This invention relates to a process for recovering bromine, from a waste liquid formed in the production of an aniline derivative by ammonolysis of a nuclear substituted bromobenzene derivative with at least one halogen atom or functional group, or from a similar liquid, characterized by the following steps of (a)-(e):

(a) adding to said liquid an alkaline material in an amount of not less than 1.1 mole-times the combined ammonia content in said liquid;

(b) bringing the resulting liquid into contact with gaseous chlorine until the oxidation-reduction potential of the liquid becomes at least 400 mV;

(c) filtering and removing the formed precipitate;

(d) adding a mineral acid or an acidic waste liquid containing a mineral acid before or after the above-said step (c) to adjust the pH of the liquid to 3 or less; and then,

(e) bringing the resulting liquid into contact with gaseous chlorine while allowing the liquid to flow down through a vertically long gas-liquid contact equipment, and simultaneously introducing steam to distill bromine out.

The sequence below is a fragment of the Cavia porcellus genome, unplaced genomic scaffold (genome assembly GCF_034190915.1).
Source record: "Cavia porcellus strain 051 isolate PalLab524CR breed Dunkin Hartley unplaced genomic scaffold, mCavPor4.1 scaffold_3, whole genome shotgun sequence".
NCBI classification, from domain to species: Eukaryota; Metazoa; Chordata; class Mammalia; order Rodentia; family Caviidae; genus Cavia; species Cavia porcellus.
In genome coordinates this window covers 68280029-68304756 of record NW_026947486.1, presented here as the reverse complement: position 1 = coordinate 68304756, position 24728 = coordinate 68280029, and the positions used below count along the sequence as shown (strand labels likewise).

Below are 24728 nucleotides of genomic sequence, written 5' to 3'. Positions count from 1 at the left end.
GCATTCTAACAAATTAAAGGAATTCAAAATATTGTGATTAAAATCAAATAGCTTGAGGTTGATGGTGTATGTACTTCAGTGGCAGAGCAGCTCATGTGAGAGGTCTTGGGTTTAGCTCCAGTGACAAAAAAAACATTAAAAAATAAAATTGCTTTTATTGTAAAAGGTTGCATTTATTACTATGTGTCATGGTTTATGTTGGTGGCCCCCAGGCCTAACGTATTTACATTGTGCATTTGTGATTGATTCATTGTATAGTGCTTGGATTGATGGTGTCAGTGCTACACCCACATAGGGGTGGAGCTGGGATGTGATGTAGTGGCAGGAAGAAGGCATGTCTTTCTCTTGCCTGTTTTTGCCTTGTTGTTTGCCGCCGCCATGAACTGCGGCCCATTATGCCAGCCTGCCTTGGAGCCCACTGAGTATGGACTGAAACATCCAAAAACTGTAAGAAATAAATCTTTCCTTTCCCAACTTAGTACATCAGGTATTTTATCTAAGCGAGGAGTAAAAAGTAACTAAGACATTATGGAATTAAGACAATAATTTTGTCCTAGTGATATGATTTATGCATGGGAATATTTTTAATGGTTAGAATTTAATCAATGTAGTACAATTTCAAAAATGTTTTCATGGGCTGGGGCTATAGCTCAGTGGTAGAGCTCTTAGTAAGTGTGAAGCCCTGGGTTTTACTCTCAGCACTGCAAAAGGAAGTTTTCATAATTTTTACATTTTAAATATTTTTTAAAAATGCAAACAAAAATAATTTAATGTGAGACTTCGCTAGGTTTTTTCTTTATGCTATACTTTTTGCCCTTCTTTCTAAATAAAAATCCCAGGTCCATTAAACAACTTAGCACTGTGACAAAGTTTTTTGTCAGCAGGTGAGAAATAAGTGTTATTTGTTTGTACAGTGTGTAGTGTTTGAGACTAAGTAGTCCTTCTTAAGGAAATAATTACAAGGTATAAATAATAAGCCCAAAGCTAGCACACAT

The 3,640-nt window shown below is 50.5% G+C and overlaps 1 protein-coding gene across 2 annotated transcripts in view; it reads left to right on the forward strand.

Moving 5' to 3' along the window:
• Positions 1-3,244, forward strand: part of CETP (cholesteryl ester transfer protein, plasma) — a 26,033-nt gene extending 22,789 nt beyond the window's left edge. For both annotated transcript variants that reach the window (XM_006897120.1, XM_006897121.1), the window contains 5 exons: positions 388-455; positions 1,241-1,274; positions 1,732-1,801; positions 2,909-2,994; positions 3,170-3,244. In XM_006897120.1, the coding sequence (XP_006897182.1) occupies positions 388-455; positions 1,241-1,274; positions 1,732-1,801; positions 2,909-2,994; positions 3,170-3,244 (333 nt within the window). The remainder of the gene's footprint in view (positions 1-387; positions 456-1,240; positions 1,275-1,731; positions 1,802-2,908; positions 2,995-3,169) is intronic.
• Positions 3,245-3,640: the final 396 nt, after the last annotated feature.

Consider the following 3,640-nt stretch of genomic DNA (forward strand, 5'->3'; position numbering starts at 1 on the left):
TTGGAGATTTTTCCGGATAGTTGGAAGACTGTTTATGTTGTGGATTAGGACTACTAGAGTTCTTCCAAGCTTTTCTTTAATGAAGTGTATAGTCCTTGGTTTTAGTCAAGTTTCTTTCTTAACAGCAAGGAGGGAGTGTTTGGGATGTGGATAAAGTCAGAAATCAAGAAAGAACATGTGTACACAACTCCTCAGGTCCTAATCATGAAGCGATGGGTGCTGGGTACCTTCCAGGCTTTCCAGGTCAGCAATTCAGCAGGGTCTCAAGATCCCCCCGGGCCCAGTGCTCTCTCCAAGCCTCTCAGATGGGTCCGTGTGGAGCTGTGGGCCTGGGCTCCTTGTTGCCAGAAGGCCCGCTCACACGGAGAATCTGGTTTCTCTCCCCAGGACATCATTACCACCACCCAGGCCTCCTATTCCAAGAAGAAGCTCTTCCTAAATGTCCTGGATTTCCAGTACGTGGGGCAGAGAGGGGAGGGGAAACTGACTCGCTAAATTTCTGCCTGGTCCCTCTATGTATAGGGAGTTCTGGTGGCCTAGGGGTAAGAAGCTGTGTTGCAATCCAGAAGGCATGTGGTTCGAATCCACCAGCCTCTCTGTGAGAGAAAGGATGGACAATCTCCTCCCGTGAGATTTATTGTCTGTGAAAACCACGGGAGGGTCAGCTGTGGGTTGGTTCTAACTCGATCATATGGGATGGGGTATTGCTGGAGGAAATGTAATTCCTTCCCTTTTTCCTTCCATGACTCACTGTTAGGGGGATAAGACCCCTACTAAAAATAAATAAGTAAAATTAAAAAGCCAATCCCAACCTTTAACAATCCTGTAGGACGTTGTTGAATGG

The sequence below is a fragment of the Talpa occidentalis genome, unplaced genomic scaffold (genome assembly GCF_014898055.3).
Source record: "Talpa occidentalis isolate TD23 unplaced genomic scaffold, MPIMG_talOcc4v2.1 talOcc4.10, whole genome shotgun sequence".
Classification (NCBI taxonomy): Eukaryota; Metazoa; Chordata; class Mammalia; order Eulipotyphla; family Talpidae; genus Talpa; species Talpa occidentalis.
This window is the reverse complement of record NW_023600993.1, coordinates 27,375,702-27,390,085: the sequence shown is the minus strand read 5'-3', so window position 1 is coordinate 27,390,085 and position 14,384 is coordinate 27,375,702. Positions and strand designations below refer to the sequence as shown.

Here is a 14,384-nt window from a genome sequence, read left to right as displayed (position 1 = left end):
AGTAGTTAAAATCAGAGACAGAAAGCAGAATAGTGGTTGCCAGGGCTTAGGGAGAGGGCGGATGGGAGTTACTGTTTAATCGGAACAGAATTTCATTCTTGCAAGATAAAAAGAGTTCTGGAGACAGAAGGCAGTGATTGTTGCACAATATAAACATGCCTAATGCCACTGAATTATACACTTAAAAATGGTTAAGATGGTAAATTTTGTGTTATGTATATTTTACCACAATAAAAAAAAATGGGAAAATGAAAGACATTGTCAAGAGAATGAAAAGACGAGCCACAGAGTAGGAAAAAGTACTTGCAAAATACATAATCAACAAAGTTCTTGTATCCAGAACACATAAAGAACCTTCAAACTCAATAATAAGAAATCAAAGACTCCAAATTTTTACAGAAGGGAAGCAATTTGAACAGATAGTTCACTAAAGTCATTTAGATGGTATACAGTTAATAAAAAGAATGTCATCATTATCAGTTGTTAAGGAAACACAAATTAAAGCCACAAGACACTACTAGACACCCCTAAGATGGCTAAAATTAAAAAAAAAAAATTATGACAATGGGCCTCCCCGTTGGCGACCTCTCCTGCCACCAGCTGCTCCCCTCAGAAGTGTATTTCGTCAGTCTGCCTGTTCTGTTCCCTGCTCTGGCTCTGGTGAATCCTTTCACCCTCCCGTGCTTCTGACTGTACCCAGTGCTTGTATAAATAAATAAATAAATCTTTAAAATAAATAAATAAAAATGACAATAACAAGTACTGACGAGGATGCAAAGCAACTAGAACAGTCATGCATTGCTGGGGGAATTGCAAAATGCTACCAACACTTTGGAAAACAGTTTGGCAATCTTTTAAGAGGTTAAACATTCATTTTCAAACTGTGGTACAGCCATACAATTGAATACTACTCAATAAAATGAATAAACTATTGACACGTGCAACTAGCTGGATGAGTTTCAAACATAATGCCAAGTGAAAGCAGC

BEST MODE FOR CARRYING OUT THE INVENTION

The liquid to be treated in this invention contains; bromine compounds, for example, a bromide such as sodium bromide, potassium bromide, or ammonium bromide, and hydrogen bromide; additionally, nuclear substituted aniline derivatives with a halogen atom such as chlorine or bromine, or with a functional group such as hydroxyl group, amino group, nitro group, carboxyl group, sulfo group, or the like, said aniline derivatives including the aniline derivative that is the objective compound to synthesize and has not be recovered and remained, by-produced aniline derivatives, and the changed compounds therefrom; remaining ammonia and ammonium salts; and in many cases, it further contains the catalyst admixed in the synthesis and the changed compound therefrom. This liquid may be subjected to the treatment of this invention, directly as it is, or after it has been subjected to a pretreatment such as distillation, crystallization, filtration, or the like, to separate some parts of the constitutents therefrom, or after it has been mixed with a similar waste liquid of another organic synthesis.